Even if you
hire someone to do your accounting and bookkeeping, there are a number
of items that that you as the business owner should do periodically.
Many small businesses have suffered serious losses when the owner
lost track of the numbers and the trusted bookkeeper "borrowed
money" and left for an extended cruise. The following checklist
will keep you in touch with your business, and perhaps even prevent
you from serious losses.
actual results to budget.
Each and every month you need to compare your income and expenses
to your budget. This review is perhaps one of the most important
tools for a small business owner. It's a great way to learn what's
working and what's not working with your business. The goal is not
to have an accurate budget... but for you to have a thorough knowledge
of what is happening and to know if anything unexpected is happening
so that you can adjust your actions in a timely manner.
- Scan the check
Periodically (say every 3-4 months) you should take a look at the
check register just to make sure all the payees are familiar to
you. Multiple checks written around the same time to the same vendor
could be an indication that funds are being diverted. (You also
might want to reduce the time spent writing and posting multiple
- Review the
This should be done on a monthly basis (or if you skip a month take
a look at all the reconciliations since your last review.) This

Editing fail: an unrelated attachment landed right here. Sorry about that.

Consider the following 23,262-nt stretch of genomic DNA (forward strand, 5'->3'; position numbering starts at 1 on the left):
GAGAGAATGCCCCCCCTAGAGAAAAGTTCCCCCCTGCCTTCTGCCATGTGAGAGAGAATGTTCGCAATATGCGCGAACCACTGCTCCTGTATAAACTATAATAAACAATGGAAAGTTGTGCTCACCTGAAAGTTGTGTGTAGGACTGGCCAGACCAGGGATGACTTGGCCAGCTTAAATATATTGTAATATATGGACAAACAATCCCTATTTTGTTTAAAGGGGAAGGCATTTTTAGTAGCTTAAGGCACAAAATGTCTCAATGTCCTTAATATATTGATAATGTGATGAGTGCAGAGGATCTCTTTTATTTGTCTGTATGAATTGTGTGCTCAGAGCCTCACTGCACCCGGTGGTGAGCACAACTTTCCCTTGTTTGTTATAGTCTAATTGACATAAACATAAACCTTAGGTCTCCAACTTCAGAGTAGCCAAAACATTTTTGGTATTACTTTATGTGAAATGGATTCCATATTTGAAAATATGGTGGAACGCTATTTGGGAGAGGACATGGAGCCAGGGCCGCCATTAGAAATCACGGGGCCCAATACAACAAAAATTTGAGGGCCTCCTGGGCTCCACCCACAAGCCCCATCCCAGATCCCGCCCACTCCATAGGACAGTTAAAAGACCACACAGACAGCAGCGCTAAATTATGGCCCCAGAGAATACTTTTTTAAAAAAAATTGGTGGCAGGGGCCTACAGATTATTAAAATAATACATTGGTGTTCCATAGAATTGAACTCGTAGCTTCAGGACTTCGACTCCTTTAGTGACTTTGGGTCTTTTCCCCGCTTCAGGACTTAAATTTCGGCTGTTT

step is important, particularly if you have one person doing all
the bookkeeping: writing checks, posting entries, preparing financials,
etc. Look at any adjustments to the bank accounts, stale items,
- Look at canceled
Occasionally (say 1-2 times a year) pull out a bank statement and
flip through the canceled checks making sure that all those signatures
are yours, that you recognize the vendors and scan the endorsements
on the back. Obviously, this can't be done if you don't get your
canceled checks back from the bank. In this case you might want
to spend a little extra time with the check register.
- Review statements
from vendors. Every now and then (say 3-4 times per year)
take the time to open the mail and look at statements from vendors
(many vendors have stopped sending statements, but they will send
late notices). Here you want to make sure that your business is
in good standing with vendors -- long overdue invoices might be
an indication that a check you thought was going to a vendor actually
went in someone else's pocket, or that an invoice has been overlooked.
- Review Payroll
register and handout the paychecks.
Now of course this isn't an issue for a business with only 1-2 employees.
But "padding the payroll" is a common problem in some
industries -- such as construction or cleaning services where it
is common for the crew to go straight to the jobsite and perhaps
not come into regular contact with the owner.
- Review your
Accounts Receivable and Aging. This needs to be done on
a regular basis. Of course you need to know if you have any slow
paying customers and a periodic review would also disclose any scheme
of "misapplying" customer payments.
- Take a physical
inventory. Many small businesses have very poor inventory
records, so if you have a large amount of inventory or a high volume
business, you probably will want to work with your accountant and
get some type of perpetual inventory system set up. Again, NolaPro
is an excellent software packages available for all sized businesses
that will make this process relatively painless. Once you have a
system in place, you should take a physical inventory at least once
a year and compare the actual goods on hand to the inventory records.